What is legionella?

Legionella are bacteria that occur naturally in our waters. From there, they can colonize supply systems and enter sanitary water systems or technical equipment via the water distribution network.

Legionella bacteria find ideal growth conditions at temperatures between 25 °C and 45 °C. Health-threatening concentrations occur in the range of 20 °C to 55 °C. It is therefore problematic if systems for water heating are operated at temperatures that are too low.

Longer standing time of water in pipes also promotes bacterial reproduction. In addition, conserving energy and water for environmental or cost reasons can encourage the spread of legionella.

Local statistics

According to the National Communicable Diseases Surveillance Report1 end of October 2022 there have been 652 legionellosis cases reported to the National Notifiable Diseases Surveillance System between 31 October 2021 – 30 October 2022. This was higher than the historical five-year mean.
Legionnaires’ disease2 is an uncommon, severe and sometimes life-threatening form of pneumonia, or lung inflammation, caused by legionella bacteria.

How can it be prevented?

Regular inspections, careful cleaning and maintenance of water systems like air conditioning units, cooling towers, pools, baths and showers can help prevent Legionnaires’ disease by reducing the risk that legionella bacteria will grow and be released to the environment.

However, it makes more sense to prevent colonization from the outset. One of the most effective prevention measures in this regard is to monitor or measure water temperatures at various locations.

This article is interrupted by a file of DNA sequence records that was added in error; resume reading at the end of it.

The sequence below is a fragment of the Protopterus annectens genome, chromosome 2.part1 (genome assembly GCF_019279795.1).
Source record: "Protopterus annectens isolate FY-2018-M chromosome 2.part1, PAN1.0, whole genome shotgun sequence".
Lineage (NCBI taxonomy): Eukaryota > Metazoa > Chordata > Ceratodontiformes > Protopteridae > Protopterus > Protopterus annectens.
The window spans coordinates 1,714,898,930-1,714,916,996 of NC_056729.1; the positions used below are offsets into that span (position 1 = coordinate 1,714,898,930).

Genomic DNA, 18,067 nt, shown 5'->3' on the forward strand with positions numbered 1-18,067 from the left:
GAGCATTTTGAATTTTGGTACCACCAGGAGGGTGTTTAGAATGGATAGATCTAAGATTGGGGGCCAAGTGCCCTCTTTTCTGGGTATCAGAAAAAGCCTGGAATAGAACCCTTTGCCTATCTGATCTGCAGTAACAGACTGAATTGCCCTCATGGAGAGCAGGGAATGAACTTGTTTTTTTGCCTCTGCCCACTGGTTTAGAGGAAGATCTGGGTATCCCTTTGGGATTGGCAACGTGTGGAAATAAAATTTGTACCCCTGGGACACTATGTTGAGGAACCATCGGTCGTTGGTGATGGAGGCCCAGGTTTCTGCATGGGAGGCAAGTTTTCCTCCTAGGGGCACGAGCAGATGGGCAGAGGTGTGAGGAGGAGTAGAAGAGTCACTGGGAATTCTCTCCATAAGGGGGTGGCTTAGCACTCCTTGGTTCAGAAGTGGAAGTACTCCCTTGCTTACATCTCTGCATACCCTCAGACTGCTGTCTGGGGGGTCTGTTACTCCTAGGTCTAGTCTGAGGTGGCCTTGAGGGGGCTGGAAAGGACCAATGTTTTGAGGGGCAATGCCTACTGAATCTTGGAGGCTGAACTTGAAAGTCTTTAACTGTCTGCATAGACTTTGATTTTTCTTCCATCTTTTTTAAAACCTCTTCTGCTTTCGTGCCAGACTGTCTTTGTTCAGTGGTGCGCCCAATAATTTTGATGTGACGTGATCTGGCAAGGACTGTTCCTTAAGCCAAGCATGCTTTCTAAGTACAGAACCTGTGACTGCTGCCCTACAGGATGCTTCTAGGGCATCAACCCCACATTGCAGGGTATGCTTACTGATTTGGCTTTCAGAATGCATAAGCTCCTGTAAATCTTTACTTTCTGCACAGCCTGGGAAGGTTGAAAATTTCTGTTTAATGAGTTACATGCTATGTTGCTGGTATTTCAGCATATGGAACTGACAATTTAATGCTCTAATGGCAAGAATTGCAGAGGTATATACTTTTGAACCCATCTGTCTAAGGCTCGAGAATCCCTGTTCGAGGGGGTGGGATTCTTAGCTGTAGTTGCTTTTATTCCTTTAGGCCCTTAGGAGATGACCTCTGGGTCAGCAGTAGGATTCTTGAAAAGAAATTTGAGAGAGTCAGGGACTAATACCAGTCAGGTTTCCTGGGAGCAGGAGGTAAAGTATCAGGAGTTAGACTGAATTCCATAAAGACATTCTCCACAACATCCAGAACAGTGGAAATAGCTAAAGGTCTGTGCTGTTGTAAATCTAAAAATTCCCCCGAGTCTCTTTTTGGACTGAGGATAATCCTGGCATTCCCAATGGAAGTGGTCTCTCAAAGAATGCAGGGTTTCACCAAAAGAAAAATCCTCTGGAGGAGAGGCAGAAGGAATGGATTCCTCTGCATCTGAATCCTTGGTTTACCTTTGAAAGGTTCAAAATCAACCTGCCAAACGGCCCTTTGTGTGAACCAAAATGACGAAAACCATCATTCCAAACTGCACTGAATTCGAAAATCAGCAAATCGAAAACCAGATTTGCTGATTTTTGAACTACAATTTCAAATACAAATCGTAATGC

Testo offers you various measuring instruments for this purpose – from simple thermometers to
digital temperature measuring instruments and data loggers. This allows you to precisely and reliably check the water temperature in hot and cold water systems. 

Good to Know

… for legionella bacteria growth prevention

  • The temperature in final storage tanks for water must not be below 60 °C.
  • If hot water comes from a central storage tank via circulation, the temperature must not be below 55 °C even in the return flow.
  • In cold water systems, the water temperature must be kept at < 20 °C.
  • In systems for heating drinking water, the heating system must be able to raise the water temperature to 70 °C or more to ensure disinfection.

Reference links:

1 National Communicable Diseases Surveillance Report. (n.d.). Available at: https://www.health.gov.au/sites/default/files/2022-12/national-notifiable-diseases-surveillance-system-nndss-fortnightly-reports-17-to-30-october-2022_0.pdf [Accessed 19 Jul. 2023].

2 Australia, V. (2015). Legionellosis (Legionnaires’ disease). [online] Vic.gov.au. Available at: https://www.health.vic.gov.au/infectious-diseases/legionellosis-legionnaires-disease.